Country Down Under
How country music, commonly associated with white inhabitants of America's rural south, became a powerful and moving form of expression for Australia's Aboriginal peoples.
Country music is commonly associated with downtrodden, lovelorn, white inhabitants of America's rural south - but it has also long been a significant form of expression for Australia's Aboriginal peoples.
Country music became popular Down Under during the first half of the 20th Century. Thanks to gramophone recordings, wind-up radios and touring bands, it even reached the bush where most Aboriginals lived, often more or less imprisoned on missions and government-controlled reserves. At a time when their own cultural heritage was being systematically erased, country music became a medium through which they could maintain their practice of sharing stories via the oral tradition.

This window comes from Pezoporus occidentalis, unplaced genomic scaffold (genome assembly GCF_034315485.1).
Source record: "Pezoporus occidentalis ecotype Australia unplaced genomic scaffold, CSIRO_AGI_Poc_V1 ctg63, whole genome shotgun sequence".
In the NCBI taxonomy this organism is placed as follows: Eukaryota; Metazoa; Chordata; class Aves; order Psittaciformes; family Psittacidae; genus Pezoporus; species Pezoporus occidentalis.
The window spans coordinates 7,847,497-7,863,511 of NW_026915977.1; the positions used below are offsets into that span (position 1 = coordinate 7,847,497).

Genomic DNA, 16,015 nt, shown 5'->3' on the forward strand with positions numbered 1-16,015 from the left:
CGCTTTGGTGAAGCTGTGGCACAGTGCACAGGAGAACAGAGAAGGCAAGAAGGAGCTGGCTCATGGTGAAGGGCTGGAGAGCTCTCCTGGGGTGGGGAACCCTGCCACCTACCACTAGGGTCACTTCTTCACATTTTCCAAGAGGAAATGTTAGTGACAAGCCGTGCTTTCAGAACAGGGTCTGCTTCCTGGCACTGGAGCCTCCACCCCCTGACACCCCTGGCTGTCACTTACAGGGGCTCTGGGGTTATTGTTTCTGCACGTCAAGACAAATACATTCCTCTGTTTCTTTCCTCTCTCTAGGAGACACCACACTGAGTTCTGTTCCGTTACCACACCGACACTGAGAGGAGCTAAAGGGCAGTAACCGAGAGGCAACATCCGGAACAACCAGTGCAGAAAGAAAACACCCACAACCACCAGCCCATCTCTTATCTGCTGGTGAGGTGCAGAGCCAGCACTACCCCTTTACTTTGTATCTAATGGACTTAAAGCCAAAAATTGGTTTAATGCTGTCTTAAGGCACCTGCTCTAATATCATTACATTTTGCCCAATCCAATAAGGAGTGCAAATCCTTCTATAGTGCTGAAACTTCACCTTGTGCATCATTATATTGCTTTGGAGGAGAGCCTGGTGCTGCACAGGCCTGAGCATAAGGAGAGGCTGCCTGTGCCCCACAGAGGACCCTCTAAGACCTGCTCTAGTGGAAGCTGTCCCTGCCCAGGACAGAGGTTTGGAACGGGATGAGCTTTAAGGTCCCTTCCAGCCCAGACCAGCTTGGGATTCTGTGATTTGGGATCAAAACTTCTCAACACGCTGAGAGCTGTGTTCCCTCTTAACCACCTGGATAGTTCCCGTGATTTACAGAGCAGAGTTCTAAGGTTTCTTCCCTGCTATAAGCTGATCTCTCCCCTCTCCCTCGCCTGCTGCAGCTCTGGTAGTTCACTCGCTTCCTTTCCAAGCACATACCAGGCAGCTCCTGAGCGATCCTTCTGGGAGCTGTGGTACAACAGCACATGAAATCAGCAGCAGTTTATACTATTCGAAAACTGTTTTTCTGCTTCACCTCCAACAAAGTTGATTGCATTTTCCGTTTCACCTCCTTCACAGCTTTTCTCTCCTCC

Its resonance was enhanced by melodies which tended towards the melancholic. As one musician put it "country music was all about loss, and we'd lost everything".
Through country music, Aboriginal people were able to give voice to their personal experiences and ongoing struggles for justice. For example, songs describe the stealing of babies and land, incidents of racism, poor living conditions and high levels of incarceration.
And so country music, far from its origins, has become a deeply moving and powerfully activist Aboriginal art form.
Produced by Rachel Hopkin
Mixed by Robin Wise
Consultant: Clinton Walker
A Falling Tree production for BBC Radio 4.